Sadiq Khan is poised to become the next chief politician of one of the world's most powerful cities. » Read More
Oh, man. If this is the Benjamin's idea of monetary policy help, imagine if he wanted to screw things up. But I shouldn't blame Ben.
The leaders of six members of the G20 group of world economic powers issued a joint open letter to the French president Nicolas Sarkozy on Thursday, calling for decisive action to be taken over the eurozone debt crisis.
Slovenia's minority government has collapsed after a no-confidence vote and this could further complicate the passage of legislation to scale up and enhance the European Financial Stability Facility (EFSF), a key element of the euro zone's crisis response.
Debating whether the President's policies will destroy the democratic party, with with Keith Boykin, former Clinton White House aide, Kellyanne Conway, The Polling Company president & CEO; and Andrew Breitbart, BigGovernment.com publisher.
Whether the taxes on the rich in Europe raise enough money to close much of their budget shortfalls, they are being promoted as a step toward economic fairness at a time when governments are cutting spending on social programs like pensions, health care and education. The New York Times reports.
Rep. Barney Frank opposes the part of the Obama jobs plan changing the tax-exempt status of income from municipal bonds, saying it would hurt the states and cities the job-creation measure intends to help.
The chances of Italy defaulting on its debt repayments are actually smaller than the market is pricing in, according to analysts at Credit Suisse.
The European banking system is the biggest threat to global equities, according to a survey of investors by Barclays Capital.
Germany sold 4.188 billion euros of 10-year government bonds on Wednesday in an auction that attracted greater demand than at a previous sale and sent borrowing costs to a record low in the category.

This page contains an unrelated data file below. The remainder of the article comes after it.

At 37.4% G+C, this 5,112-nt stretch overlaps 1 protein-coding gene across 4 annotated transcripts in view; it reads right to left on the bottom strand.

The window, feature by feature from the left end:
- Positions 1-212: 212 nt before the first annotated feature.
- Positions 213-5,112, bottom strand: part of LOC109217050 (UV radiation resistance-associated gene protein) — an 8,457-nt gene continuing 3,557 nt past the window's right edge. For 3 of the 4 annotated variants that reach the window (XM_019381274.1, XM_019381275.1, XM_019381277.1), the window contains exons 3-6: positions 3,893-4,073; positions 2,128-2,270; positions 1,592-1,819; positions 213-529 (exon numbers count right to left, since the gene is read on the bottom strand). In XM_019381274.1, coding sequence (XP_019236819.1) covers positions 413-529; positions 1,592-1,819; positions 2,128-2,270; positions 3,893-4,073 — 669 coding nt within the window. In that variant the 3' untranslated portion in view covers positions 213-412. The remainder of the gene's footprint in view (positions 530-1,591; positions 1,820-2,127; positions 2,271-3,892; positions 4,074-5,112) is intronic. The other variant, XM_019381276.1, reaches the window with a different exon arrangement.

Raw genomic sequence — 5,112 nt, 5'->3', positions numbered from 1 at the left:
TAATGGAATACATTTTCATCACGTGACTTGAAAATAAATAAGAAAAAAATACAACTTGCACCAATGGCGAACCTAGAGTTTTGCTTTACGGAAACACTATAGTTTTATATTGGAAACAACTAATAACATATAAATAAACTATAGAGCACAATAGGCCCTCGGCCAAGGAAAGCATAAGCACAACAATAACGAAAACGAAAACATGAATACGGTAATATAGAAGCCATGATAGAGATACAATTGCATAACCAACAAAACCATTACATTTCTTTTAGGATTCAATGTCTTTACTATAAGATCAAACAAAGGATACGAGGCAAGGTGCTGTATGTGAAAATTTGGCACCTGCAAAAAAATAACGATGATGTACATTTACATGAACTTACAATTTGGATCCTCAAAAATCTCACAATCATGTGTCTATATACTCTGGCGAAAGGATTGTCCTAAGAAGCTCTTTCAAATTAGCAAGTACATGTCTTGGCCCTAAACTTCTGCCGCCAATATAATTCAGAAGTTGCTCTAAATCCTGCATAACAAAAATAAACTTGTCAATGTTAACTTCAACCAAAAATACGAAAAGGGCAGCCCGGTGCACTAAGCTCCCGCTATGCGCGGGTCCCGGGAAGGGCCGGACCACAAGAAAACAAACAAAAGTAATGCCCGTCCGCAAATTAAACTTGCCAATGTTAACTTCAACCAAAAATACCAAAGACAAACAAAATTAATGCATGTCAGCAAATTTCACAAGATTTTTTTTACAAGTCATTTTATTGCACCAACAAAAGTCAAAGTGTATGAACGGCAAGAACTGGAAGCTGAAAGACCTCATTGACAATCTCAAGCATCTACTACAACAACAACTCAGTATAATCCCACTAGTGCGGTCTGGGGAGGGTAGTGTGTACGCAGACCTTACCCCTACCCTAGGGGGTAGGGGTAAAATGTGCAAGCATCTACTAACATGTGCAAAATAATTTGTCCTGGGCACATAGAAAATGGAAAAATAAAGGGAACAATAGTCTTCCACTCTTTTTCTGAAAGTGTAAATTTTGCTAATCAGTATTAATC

Starts are down 5 percent and permits are up 3.2 percent, so it's a middling number that's not great and not terrible, reports CNBC's Rick Santelli. And Thomas Falk, Kimberly-Clark chairman & CEO, talks about the American consumer.
Raghavan Seetharaman, CEO, Doha Bank, wears a tuxedo to work every day and is on Squawk to discuss concerns over the Greek crisis. He says the larger interests in the EU have to come together politically and deal with the problem. He adds there's real opportunity in the emerging markets.
As his former colleagues at the International Monetary Fund gather this week, the scandal surrounding Dominique Strauss-Kahn will be a specter in the background.
With the jobless rate in the United States holding steady at 9.1 percent and the market showing no signs of near-term recovery, many Americans are considering looking abroad to combat their unemployment problem at home.
As President Obama called on Congress today to adopt his “balanced” plan on entitlement cuts, tax increases and war savings to reduce the federal deficit. Former President Bill Clinton sat down with Maria Bartiromo today to discuss jobs, global economies ahead of his annual Clinton Global Initiative Meeting in New York.
It could almost make your head spin. With an economy on the front end of another recession, President Obama’s tax attack on the folks who are most likely to succeed, invest, start new businesses, and create jobs is nothing short of staggering. Only liberal-left class-warfare ideology can explain this.
Chairman Ben Bernanke changed this weeks Federal Reserve meeting from one day to two. He has to have a good reason, right? He said there is a lot to discuss, but there usually is. These guys are not without ego and want their say, and the Chair wants more time.
Over the 100 years from 1950 to 2050, this decade will be seen as the "inflection decade" as both the developed and emerging economies make radical changes to adapt to a more dominant Asia, Anil Gupta, professor of strategy at University of Maryland told CNBC Monday.
Frau Merkel lost another election. This time the one in the capital, in Berlin. That is, at least, the headline that tops most of the news on the outcome of this, the seventh regional election in Germany this year.
Ministers are set to be told this autumn that a £12 billion ($18.8 billion) black hole has opened in the public finances, in a forecast that threatens to derail the coalition’s deficit reduction strategy and prolong austerity well into the next parliament, reported the FT.
A strike deadline came and went Sunday night for Southern California grocery workers, but no one was walking off the job just yet as negotiations with supermarket chains continued and looked like they could last into the night.